Place your cursor where you want the image in the header or footer, then use Insert > Image To insert text into a header in LibreOffice Writer, just click in the top of the page. from the top menu or the Insert tab > Image icon from the tabbed interface. Locate the image you wish to use and insert it.
Just as you can with text, you can use the left, center, right alignment icons in the toolbar to align the image accordingly.
When the image is first inserted it will probably have red sizing “handles” on each side and each corner. The handles are actually small red squares. Drag a corner handle diagonally toward or away from the center to proportionately change the size of the image. Dragging a top, bottom, or side handle to the left, right, up, or down, will stretch or shrink the height or width of the image. If doing so distorts the image, start over and drag the corner handles to resize the image without distortion.
You can easily change the margins for headers and footers by clicking in the header or footer, then clicking the blue tab. From the context menu that appears, choose Format Header…. The Header tab should be selected automatically. If it isn’t, select it.
In the Header or Footer tab, if you check the box next to “Use dynamic spacing” and “Autofit height,” the header or footer should adjust itself according to what you have inserted there. If it needs a bit of tweaking, you can do that easily.
For headers you can change the left and right margins. Change the distance between the header and the body of your document with the Spacing setting.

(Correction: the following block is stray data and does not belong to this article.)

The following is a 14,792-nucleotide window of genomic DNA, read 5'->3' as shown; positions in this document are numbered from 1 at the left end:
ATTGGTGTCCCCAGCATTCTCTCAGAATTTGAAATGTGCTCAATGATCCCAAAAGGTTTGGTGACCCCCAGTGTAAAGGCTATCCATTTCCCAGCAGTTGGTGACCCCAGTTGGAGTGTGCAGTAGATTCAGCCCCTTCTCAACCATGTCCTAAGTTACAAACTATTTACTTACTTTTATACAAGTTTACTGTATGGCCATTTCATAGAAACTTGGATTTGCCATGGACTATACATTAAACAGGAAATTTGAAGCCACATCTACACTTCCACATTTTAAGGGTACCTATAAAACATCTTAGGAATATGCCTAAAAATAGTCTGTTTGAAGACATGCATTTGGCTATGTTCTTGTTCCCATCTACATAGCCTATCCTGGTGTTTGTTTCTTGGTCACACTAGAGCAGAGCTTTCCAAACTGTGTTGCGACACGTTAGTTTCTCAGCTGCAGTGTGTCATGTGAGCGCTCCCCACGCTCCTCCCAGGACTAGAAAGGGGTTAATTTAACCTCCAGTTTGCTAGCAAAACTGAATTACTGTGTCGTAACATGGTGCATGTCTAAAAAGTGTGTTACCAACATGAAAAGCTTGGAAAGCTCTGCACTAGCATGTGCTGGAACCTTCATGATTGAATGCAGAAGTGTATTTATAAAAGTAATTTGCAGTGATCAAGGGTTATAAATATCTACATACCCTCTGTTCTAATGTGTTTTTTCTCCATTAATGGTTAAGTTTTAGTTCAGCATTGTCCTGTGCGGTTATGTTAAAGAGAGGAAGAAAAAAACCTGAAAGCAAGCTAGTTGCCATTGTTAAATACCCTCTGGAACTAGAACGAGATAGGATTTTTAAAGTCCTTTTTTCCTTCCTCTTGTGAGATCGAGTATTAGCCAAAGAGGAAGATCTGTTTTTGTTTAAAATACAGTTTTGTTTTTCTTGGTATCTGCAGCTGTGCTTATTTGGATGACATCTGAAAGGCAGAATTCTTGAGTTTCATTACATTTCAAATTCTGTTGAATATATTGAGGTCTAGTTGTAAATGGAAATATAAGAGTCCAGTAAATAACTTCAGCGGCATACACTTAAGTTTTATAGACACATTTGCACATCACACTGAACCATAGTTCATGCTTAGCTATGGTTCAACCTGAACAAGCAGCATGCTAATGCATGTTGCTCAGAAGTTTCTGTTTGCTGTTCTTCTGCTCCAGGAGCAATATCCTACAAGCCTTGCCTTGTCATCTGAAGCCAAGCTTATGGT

To change the margin at the top of the header, open the Page tab and change the top margin.
For footers you can change the left and right margins. Select the Footer tab. Change the distance between the footer and the body of your document with the Spacing setting.
To change the margin at the bottom of the footer, open the Page tab and change the bottom margin.
You can easily achieve a nice effect by adding background colors or background images in your headers and footers.
To add a background color, click in the header or footer, then click the blue tab. Select “Border and Background.”
In the settings panel that pops up, you will see three tabs across the top – Borders, Area, and Transparency. Select Area.
Six tabs will appear in the second row – None, Color, Gradient, Bitmap, Pattern, and Hatch. The None tab will probably be selected if this is the first time you’ve opened this settings panel.
Select the Color tab. A wide array of color settings will open for you to select from, arranged in three sections.
Customize the background of headers and footers in LibreOffice Writer. Photos from Mac version. Windows is very similar.
The first section contains the color palettes. If you don’t see a color you like in the pallete that is displayed, click the dropdown box just above the pallete and choose one of the other pallets that are available.